Thursday, December 7, 2023

Remembering Pearl Harbor, 82 Years Later

On December 7, 1941 – 82 years ago today – the U.S. naval base at Pearl Harbor came under attack. When it was over, 2,403 service members and civilians were dead and another 1,178 injured, leading President Franklin D. Roosevelt to declare that it would forever be remembered as “a date which will live in infamy.”

What happened on that fateful Sunday morning 82 years ago is a stark reminder of the true cost of freedom. While very few Pearl Harbor survivors are still alive today, our nation remains forever grateful to all of them for their service and their sacrifices.


On National Pearl Harbor Remembrance Day, the Massachusetts House Republican Caucus joins with Americans everywhere to honor the memories of the many individuals who perished at Pearl Harbor more than eight decades ago. We also pray for the safety of the many active servicemen and servicewomen stationed around the world who continue to stand ready to defend our nation.

Monday, December 4, 2023

House Republican Caucus Statement on House Acceptance of Fiscal Year 2023 Closeout Budget Conference Committee Report

The attached statement was released by House Minority Leader Bradley H. Jones, Jr. (R-North Reading) on behalf of the Massachusetts House Republican Caucus following this morning’s House standing vote to accept the conference committee report on the FY23 final deficiency appropriations bill:


“The House Republican Caucus understands the importance of passing a final deficiency appropriations bill to address the unfunded union contract situation, provide disaster relief funding for cities and towns, and meet the fiduciary responsibilities associated with closing the books on Fiscal Year 2023. At the same time, we remain deeply concerned about the lack of meaningful reforms contained in the bill to address the emergency shelter crisis created by the recent influx of thousands of migrants, which remains an untenable situation that must be resolved. Democratic leadership put us in an impossible situation by intentionally weaving these separate issues together. There is no legitimate reason that funding for union contracts and aid for cities and towns needed to be tied to controversial immigration policy; it was done by design.

The Democrats are trying to promote a false narrative laying the blame on our caucus for holding up final action on the closeout budget for the last few days. The reality is the Democrats delayed action on this bill for nearly two months, failed to reach an agreement before formal sessions ended on November 15, and did not produce a conference committee report until November 30, exactly eleven weeks after Governor Healey first filed the bill.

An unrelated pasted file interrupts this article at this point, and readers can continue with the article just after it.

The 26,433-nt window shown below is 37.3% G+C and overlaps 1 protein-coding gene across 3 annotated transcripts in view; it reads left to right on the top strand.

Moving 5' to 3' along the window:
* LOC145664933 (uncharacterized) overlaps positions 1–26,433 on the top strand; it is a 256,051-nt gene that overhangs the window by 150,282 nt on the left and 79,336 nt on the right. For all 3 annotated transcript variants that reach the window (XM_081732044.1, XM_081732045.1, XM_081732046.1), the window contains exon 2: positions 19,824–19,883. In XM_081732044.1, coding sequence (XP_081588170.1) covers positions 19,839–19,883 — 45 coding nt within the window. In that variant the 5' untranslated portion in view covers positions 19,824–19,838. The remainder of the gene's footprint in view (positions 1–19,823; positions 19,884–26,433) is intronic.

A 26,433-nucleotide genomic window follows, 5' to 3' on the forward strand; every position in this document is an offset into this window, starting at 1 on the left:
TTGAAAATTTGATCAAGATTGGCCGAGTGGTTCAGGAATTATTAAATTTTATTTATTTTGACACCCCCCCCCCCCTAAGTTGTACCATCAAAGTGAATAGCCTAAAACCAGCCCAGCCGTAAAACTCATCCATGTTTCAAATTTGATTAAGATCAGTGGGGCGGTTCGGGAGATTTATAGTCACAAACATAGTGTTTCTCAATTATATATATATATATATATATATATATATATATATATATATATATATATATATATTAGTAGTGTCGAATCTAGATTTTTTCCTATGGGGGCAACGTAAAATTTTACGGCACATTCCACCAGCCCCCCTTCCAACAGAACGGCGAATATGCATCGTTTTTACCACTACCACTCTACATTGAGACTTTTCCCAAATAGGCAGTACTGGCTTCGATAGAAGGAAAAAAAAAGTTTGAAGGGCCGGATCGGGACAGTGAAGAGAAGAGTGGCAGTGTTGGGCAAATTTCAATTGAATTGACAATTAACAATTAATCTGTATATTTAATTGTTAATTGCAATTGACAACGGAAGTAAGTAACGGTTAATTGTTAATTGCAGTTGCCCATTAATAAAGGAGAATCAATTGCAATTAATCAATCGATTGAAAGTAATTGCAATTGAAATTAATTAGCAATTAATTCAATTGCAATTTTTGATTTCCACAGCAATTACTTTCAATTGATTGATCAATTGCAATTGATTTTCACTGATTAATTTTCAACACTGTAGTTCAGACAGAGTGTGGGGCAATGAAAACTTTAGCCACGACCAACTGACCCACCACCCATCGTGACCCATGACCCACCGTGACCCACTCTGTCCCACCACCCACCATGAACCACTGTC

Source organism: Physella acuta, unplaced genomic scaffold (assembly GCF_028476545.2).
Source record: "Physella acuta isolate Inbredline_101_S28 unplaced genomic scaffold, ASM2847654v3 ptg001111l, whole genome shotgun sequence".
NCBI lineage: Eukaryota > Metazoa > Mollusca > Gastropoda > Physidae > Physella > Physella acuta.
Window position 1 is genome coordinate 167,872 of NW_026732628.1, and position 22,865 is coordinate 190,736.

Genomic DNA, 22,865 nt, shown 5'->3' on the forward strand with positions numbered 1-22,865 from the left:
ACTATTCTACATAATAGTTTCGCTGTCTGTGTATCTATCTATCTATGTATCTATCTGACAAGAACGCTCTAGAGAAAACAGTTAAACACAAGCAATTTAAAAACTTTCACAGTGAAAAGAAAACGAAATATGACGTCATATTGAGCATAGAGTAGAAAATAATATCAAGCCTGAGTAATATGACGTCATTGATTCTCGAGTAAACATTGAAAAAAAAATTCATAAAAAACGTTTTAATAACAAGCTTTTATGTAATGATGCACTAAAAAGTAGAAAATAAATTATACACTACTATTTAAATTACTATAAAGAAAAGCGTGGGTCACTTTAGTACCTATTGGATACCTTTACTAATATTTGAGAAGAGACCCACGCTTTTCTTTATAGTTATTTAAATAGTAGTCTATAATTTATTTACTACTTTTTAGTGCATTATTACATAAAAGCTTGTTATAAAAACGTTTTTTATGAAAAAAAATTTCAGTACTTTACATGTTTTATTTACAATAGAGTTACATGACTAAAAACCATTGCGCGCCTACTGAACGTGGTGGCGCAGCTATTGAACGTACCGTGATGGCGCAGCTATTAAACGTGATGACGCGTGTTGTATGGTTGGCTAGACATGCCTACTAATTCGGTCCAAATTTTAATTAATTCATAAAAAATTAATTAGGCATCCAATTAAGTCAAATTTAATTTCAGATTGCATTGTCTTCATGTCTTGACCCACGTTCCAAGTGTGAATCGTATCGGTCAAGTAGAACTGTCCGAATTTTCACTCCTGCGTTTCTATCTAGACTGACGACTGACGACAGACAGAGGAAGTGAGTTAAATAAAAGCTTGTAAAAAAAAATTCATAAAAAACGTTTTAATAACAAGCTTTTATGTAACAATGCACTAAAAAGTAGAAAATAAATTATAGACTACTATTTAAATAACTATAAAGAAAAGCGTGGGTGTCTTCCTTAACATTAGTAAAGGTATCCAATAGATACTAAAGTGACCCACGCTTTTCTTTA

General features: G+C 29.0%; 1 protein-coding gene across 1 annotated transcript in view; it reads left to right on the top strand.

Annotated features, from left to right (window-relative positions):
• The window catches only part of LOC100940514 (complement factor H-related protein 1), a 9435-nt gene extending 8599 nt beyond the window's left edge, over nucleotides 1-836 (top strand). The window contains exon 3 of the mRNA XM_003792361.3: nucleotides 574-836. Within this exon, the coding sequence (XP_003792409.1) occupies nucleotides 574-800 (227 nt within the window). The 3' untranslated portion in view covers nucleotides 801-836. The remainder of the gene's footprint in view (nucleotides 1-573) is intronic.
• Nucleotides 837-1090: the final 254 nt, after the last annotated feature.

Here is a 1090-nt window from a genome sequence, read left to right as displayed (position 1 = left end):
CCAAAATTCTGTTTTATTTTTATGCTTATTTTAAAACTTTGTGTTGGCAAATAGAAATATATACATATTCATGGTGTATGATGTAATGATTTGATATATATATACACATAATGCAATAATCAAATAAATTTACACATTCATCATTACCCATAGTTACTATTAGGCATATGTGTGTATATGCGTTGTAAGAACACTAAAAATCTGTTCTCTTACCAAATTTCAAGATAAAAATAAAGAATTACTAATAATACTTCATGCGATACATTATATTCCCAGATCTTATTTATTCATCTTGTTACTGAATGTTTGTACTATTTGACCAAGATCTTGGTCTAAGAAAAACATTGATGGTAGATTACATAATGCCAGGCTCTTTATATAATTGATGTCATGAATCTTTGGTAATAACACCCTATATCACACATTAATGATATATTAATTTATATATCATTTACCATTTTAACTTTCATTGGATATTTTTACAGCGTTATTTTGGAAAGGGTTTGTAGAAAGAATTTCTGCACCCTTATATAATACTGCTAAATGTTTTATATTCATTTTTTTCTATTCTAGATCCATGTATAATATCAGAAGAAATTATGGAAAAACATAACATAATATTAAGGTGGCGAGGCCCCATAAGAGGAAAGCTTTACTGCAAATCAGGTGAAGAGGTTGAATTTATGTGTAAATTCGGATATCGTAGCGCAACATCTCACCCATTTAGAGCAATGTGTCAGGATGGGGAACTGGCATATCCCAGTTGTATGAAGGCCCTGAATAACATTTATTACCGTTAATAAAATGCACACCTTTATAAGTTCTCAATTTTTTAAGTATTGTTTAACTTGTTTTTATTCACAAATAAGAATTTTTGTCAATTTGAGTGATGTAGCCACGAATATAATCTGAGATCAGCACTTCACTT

There has been little regard over the past 19 days, by some, for those caught in the crosshairs of this situation. We are in deep disagreement with the flawed immigration policy and lack of meaningful reform contained in the conference committee report. We all know the funding in this bill is just the tip of the iceberg which will ultimately crowd out spending in other areas absent serious and meaningful reforms.

We are dismayed that we were denied the opportunity by Democratic leadership to do our job as legislators, the job that we were elected to do by the citizens of this Commonwealth. Our Democrat colleagues, and all citizens who exercise their right to vote, no matter their opinion on these particular issues, also should be deeply dismayed by that fact. However, we refuse to engage in political games with the livelihoods of the hardworking men and women of our great state during the holiday season when they are already burdened daily by enormous financial obstacles created by failed policies, wasteful spending, and burdensome regulation. These contracts were negotiated in good faith and agreed to many months ago, and these workers should have received their pay raises before Labor Day, without being dragged by leadership into such a highly contentious issue as immigration policy.

Whether the majority party likes it or not, this is a democracy, and a democracy works best when multiple viewpoints are afforded a voice. One-party rule stifles debate, silences voices, and moves our state further from the democracy that this country was built on. When the majority ignores the rights of the minority, democracy is lost, and that is nothing to celebrate.”